Ex-gay Giuseppe Povia, who hails from Milan, wrote and performed the song “Luca Was Gay” that is currently in the running for the best song award at the yearly Sanremo Music Festival to be held next month in Italy. He claims that two of his friends also converted to heterosexuality and got married after he convinced them to change.
Aurelio Mancuso, president of the gay rights group Arcigay of Italy, promised a “strong, noisy and organized” protest unless the song is removed from the festival. Povia is no stranger to speaking up against gays as mentioned by Mancuso, as he had appeared in the magazine “Panorama” back in 2005, making statements such as:
“people aren’t gay, they become gay on the basis of who they spend time with”
“ had a gay phase, it lasted seven months and then I got over it.”
If this is true, then these statements can hardly relate to most within the community that are comfortable with their sexuality since young. Povia can hardly be considered a gay man (let alone an ex-gay) since he had no prior life or experiences relating to his supposed “homosexual” orientation except for a probable experimentation which lasted barely a year.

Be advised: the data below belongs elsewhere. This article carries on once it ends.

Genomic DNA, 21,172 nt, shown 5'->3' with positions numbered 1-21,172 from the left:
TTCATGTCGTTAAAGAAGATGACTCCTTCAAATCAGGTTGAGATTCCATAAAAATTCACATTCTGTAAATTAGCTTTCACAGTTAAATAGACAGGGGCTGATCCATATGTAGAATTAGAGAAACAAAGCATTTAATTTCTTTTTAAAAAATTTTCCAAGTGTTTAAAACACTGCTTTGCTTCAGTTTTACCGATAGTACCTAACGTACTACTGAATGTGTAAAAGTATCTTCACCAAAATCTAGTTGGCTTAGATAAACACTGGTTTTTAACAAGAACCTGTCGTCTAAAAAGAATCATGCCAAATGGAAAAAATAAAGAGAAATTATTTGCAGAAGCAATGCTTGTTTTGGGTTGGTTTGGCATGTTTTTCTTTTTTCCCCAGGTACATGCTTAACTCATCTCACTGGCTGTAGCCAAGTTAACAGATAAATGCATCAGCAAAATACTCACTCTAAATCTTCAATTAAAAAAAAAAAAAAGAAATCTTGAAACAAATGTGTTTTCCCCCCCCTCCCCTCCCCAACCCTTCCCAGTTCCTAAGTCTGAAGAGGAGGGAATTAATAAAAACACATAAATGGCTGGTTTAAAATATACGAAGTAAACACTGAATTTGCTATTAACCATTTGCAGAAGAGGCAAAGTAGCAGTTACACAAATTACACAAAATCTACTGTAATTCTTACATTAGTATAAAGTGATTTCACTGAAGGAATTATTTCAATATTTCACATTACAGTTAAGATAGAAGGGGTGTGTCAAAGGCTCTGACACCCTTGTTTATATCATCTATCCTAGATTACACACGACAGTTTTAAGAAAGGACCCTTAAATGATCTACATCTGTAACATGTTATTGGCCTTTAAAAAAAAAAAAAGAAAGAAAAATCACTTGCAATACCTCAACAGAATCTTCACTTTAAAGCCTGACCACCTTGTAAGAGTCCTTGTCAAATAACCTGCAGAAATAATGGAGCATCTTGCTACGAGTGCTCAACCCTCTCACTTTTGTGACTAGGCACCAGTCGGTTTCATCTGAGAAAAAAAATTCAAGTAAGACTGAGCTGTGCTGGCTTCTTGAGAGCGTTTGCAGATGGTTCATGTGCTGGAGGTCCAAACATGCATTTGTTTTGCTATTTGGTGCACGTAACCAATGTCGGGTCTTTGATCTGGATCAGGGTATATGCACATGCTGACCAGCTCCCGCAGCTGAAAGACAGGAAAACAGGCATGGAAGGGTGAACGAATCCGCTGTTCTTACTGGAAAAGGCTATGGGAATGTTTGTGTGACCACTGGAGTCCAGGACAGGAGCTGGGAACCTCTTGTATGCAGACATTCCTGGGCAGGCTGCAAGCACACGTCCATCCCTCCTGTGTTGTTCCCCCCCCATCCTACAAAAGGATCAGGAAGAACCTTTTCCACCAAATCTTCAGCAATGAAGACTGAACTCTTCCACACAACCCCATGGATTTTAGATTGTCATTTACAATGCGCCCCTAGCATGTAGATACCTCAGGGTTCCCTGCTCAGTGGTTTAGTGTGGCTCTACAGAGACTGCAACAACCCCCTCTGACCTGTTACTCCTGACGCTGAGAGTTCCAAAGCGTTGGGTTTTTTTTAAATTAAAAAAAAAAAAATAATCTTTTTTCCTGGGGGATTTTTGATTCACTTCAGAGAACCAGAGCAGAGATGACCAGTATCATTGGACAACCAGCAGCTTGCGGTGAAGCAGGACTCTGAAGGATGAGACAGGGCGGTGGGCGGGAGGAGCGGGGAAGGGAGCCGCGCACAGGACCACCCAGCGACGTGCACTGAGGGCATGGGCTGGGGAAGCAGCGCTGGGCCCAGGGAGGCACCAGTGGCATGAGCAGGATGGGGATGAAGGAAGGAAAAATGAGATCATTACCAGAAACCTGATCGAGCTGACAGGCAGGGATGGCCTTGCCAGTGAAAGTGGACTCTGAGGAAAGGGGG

In an article published on “Repubblica” (translated), the song Luca Was Gay was highlighted, and seemed to contain strong statements that is deeply rooted to the reparative therapy framework by NARTH that blames the parents for homosexuality, and reconciliation with parents as the ex-gay cure.
However, Arcigay’s protest may not be a solution; it will not go down well with ex-gay groups, who can easily use this example to claim that gays are intolerant of ex-gays, as do groups like PFOX in the United States. In fact, Italian politican Luca Volonte from The Union of Christian and Centre Democrats was quoted as saying the move to force the song’s exclusion is “a clear attempt at discrimination and censorship”. Will this protest be used as a fodder for ex-gay ministries in the future? Time will tell.